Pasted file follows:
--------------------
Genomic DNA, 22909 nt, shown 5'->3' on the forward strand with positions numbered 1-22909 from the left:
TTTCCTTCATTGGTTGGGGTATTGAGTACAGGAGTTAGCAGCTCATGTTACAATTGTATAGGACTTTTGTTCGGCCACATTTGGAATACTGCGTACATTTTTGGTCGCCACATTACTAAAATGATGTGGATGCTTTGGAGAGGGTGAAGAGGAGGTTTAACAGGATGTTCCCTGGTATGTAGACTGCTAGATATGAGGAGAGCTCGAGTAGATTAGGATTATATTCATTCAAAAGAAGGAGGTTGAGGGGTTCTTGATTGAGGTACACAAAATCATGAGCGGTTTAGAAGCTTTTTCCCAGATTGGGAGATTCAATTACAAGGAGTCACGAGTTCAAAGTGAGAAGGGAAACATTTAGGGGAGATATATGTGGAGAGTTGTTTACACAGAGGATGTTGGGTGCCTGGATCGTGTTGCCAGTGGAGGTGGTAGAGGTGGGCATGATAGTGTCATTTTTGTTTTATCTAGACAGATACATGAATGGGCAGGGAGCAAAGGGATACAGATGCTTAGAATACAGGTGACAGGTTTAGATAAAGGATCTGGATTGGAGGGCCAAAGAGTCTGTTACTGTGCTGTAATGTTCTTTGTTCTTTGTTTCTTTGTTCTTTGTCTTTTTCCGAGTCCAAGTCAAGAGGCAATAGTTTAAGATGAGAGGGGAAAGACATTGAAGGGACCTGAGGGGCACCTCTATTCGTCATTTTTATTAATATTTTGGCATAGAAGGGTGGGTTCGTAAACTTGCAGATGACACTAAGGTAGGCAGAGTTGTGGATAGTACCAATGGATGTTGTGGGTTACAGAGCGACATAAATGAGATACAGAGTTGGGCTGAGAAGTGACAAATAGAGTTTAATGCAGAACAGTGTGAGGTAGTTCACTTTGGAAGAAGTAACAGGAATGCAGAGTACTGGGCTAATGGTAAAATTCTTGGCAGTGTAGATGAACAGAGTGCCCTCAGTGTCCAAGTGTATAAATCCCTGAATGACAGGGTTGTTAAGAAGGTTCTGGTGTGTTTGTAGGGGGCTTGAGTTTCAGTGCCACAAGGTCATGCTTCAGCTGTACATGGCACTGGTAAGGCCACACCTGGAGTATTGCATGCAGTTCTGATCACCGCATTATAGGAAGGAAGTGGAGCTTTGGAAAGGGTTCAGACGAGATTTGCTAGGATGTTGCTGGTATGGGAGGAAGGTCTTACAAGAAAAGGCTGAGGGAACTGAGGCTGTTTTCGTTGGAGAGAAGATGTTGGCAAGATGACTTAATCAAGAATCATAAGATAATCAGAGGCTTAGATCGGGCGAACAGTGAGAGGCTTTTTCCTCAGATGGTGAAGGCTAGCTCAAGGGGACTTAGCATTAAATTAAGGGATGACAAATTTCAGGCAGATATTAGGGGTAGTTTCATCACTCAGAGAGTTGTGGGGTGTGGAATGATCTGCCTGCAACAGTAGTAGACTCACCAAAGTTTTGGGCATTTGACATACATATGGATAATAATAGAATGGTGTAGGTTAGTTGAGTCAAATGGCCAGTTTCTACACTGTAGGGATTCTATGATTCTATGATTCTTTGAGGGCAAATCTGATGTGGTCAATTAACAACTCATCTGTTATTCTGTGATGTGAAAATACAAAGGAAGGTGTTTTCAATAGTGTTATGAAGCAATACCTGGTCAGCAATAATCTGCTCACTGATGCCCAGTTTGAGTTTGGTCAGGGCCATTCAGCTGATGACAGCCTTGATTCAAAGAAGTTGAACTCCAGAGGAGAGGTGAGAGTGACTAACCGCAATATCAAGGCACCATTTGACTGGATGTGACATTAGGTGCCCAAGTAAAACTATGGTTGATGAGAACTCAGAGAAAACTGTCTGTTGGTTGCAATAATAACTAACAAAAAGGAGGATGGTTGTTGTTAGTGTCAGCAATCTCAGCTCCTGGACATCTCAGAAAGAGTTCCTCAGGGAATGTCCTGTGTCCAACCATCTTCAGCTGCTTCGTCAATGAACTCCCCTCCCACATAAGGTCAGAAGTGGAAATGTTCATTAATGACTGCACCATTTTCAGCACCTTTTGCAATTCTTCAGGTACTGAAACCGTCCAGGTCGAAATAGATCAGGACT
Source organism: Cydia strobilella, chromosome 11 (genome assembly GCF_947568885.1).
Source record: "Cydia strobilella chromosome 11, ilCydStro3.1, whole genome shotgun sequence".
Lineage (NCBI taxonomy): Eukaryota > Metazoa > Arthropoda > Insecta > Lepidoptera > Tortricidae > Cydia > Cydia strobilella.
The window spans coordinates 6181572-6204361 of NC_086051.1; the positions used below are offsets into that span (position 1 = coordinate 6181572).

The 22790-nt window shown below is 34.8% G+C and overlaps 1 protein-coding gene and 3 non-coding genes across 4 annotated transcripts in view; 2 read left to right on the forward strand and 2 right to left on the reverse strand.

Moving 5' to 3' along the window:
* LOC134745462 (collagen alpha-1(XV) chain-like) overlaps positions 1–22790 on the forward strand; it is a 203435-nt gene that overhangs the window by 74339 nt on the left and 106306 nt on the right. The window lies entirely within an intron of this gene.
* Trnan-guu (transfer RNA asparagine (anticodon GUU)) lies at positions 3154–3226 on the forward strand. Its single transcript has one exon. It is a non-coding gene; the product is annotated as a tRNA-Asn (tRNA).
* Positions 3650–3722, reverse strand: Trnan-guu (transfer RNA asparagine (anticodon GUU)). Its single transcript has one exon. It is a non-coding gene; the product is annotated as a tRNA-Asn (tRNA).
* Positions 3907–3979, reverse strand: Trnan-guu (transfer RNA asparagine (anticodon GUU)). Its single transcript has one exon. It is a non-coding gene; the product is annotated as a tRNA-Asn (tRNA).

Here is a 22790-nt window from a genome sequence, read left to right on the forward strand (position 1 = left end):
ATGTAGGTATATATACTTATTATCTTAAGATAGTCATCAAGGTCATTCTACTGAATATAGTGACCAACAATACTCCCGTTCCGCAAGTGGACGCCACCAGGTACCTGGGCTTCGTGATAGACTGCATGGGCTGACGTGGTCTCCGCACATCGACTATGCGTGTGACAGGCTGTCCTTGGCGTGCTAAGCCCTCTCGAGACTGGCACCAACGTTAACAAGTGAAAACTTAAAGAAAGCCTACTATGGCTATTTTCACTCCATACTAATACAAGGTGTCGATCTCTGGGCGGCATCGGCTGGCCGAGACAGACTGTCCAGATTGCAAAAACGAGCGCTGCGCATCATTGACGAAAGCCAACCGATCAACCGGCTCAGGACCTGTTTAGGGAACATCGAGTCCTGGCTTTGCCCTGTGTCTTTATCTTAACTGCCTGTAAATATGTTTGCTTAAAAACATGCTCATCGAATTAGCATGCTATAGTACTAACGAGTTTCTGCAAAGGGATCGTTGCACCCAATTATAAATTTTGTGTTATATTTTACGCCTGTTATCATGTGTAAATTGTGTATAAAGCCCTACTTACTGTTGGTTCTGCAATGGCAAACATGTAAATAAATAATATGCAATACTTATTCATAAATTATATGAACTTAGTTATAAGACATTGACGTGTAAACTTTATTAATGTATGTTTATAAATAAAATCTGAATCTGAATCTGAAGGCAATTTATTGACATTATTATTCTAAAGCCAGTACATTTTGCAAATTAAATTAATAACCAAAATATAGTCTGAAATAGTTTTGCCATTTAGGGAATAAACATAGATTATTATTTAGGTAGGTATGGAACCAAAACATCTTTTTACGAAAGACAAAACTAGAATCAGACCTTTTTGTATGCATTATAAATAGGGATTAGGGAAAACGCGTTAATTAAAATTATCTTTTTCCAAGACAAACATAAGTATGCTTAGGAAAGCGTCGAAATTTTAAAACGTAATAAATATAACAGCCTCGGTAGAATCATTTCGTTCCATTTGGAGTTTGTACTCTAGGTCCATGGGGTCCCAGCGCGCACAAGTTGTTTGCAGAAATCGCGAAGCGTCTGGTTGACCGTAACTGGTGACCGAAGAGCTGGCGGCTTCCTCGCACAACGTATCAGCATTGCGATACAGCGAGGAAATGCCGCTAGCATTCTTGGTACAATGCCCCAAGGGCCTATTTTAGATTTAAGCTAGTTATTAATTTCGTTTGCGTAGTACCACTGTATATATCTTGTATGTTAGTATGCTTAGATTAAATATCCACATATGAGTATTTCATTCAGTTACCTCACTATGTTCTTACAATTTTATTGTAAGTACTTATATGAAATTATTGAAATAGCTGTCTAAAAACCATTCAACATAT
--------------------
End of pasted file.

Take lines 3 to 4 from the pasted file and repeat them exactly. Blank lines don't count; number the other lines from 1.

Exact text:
Source organism: Cydia strobilella, chromosome 11 (genome assembly GCF_947568885.1).
Source record: "Cydia strobilella chromosome 11, ilCydStro3.1, whole genome shotgun sequence".